Greg Dickinson builds Omedym to make software demos more convenient and engaging

As the B2B buying process becomes more digital and less reliant on face-to-face selling, companies are eager to acquire new revenue enablement tools and processes that reduce friction between buyers and sellers across channels. digital, AI and data.

According to Verified Market Research, the global Sales Enablement Platforms Market was valued at $1.7 Billion in 2020 and is expected to reach $7.3 Billion by 2028.

A company in this category that helps software publishers accelerate their sales is Omedym. Founded in 2017 by software industry veteran Greg Dickinson, South Carolina-based Omedym is “My Demo” spelled backwards because it “flips the switch” on the software demo experience in the making it digital, searchable with suggested topics, making it more convenient and engaging for potential customers.

Dickinson observed from his experience selling software that today buyers spend less time engaging in sales. They want to do more on their own and want quick, convenient answers to their questions. As a result, the product has become very important.

“It was always important, but 10 or 15 years ago the product was held hostage until the end of the sales cycle until the seller got all the information possible. And now this buyer says, “Hey, I want to know more about your product.” I want to see if it suits me. And I looked around and although the mar tech and sales tech stack had tens of thousands of solutions, nothing was focused on the product experience until the product demo. There was no way to automate this process,” says Dickinson.

When one of Dickinson’s sons came home from college and observed that there was no way to research the topic he was looking for in a 90 minute video for his online class to study for its final. That’s when the light bulb went out for Dickinson. What if he could find a way to make software sales demos searchable? “Let’s find a way to let the buyer learn more about our product and use what we’re all pretty familiar with, which is research,” says Dickinson.

Easier said than done. At the time, such a tool did not exist. So he set out to create it himself. He started the business, which he was able to do after a successful existence from the previous company he founded Hiperos, which was acquired by Coupa in December 2018. He brought together some of the people who helped in his previous companies, including Doug Udoff who worked with him at Ariba and Hiperos and joined Omedym as Chief Customer Officer.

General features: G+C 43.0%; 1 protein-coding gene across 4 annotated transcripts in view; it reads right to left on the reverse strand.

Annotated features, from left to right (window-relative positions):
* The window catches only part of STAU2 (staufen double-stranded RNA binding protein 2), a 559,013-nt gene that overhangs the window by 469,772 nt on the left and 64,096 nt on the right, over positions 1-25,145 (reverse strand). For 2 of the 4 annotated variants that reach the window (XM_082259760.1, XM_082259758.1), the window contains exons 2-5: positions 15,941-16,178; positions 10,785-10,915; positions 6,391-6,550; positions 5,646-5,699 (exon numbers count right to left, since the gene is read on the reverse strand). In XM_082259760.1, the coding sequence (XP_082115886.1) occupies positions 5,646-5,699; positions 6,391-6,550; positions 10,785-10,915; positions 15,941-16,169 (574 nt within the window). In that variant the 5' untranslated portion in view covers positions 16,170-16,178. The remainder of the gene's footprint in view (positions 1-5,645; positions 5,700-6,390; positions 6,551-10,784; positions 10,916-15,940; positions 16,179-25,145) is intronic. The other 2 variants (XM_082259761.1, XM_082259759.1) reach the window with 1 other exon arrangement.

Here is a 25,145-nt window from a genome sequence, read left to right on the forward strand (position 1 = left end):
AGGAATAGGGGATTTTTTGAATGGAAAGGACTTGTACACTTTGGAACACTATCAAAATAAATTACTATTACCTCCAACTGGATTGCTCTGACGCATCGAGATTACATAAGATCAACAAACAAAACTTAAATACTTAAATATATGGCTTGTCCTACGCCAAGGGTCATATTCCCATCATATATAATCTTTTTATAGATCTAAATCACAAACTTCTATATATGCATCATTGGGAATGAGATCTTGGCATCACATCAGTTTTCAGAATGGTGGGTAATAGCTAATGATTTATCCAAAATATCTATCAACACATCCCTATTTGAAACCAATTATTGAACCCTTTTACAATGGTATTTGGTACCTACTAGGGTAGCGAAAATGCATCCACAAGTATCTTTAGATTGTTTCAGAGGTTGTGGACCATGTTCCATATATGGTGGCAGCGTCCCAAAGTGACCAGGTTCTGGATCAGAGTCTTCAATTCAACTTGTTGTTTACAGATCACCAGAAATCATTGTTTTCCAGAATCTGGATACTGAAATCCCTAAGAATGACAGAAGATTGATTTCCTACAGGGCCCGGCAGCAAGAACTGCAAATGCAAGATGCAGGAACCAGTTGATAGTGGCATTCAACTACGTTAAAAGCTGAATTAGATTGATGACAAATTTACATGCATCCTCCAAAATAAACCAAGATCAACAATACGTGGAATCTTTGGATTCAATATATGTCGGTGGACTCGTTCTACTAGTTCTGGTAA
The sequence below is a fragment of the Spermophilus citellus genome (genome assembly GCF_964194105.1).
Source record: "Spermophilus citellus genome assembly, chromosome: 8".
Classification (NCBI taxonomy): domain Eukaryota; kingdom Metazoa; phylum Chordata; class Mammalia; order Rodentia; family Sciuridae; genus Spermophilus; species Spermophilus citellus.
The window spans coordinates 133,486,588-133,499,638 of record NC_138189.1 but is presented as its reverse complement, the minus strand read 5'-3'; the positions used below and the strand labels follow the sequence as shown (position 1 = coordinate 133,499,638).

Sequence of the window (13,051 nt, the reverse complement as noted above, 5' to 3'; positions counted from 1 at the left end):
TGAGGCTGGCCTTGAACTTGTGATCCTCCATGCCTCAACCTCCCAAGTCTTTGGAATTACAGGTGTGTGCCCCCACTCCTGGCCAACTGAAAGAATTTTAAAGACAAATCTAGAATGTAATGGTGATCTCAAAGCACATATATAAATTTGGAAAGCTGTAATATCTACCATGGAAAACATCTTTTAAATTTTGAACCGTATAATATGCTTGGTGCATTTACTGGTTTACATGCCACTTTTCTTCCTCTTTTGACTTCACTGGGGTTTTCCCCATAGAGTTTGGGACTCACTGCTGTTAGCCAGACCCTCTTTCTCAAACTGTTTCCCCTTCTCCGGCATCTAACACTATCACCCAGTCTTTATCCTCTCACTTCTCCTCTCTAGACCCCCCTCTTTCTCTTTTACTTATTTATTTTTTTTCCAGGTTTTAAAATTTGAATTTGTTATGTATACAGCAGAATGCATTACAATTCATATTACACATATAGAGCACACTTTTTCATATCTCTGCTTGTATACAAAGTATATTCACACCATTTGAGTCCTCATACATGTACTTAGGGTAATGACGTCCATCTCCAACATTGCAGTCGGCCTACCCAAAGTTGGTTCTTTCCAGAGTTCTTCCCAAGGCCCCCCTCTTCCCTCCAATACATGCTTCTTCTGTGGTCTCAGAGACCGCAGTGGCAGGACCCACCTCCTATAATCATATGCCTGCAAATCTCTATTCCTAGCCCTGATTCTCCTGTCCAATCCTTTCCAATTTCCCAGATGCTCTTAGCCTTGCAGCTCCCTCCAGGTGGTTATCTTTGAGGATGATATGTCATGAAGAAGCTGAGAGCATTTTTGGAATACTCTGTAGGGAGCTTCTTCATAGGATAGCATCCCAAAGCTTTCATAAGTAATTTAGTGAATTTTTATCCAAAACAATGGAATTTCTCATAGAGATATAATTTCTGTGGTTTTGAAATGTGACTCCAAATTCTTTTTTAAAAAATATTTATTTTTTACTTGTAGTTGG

It is still very early for the startup, but it is gaining traction in the market. “We’re seeded and we’re small, but we’ve grown 400% in the last year. We are a multi-million dollar sales organization,” says Dickinson.

Dickinson grew up in upstate New York, north of Albany. He didn’t think of himself as an entrepreneur, but he was always on the go, whether it was a paper route, mowing lawns, shoveling snow, or hosting carnivals in his backyard. He joined the Air Force out of high school and later earned his computer science degree from Southern Connecticut State University when his parents moved to Connecticut. He would later earn his master’s degree in computer science from Pace University.

“I thought I was going to get a degree in computer science. I needed to find a job other than waiter in a restaurant. So I opened the yellow pages – and it’s embarrassing, but – I just started calling the companies. The company that hired me started with an S, so that’s how far I scoured the Yellow Pages,” says Dickinson. He eventually landed a job at PCNET, working in the help desk. He then found a way to take data from those interactions to find ways to close calls faster.

“We have developed technology for e-commerce. We were a computer reseller and we were competing with very large companies. And that’s what brought me to Ariba,” says Dickinson. He landed an interview with one of Ariba’s founders and legendary sales leader, Rob DeSantis. “Rob offered me a position in pre-sales. And to be honest with you, it was one of the best decisions I’ve ever made because I had no idea what corporate sales was,” says Dickinson.

After eight years working for what was then the most successful enterprise software start-up and IPO, he decided to strike out on his own. “I was approached by a friend I met when I was at Ariba and was like, ‘Hey, I had this idea for performance management. Let’s find a way to manage performance. And it was Hiperos. Prior to founding Omedym, he also published a book on his insights into the importance of convenience in B2B sales, B2B Sales in a Digital World: The Convenience Factor.

Looking to the future, Dickinson says, “It’s a digital and human world, not a digital then human experience. You have to combine the two. And that’s what we’re trying to do with this demo. Demos are the latest area that companies have considered automating. We focus on B2B SaaS, but think FinTech, think medical devices. You could say that every business today is a software company that needs to demonstrate its product in some way.

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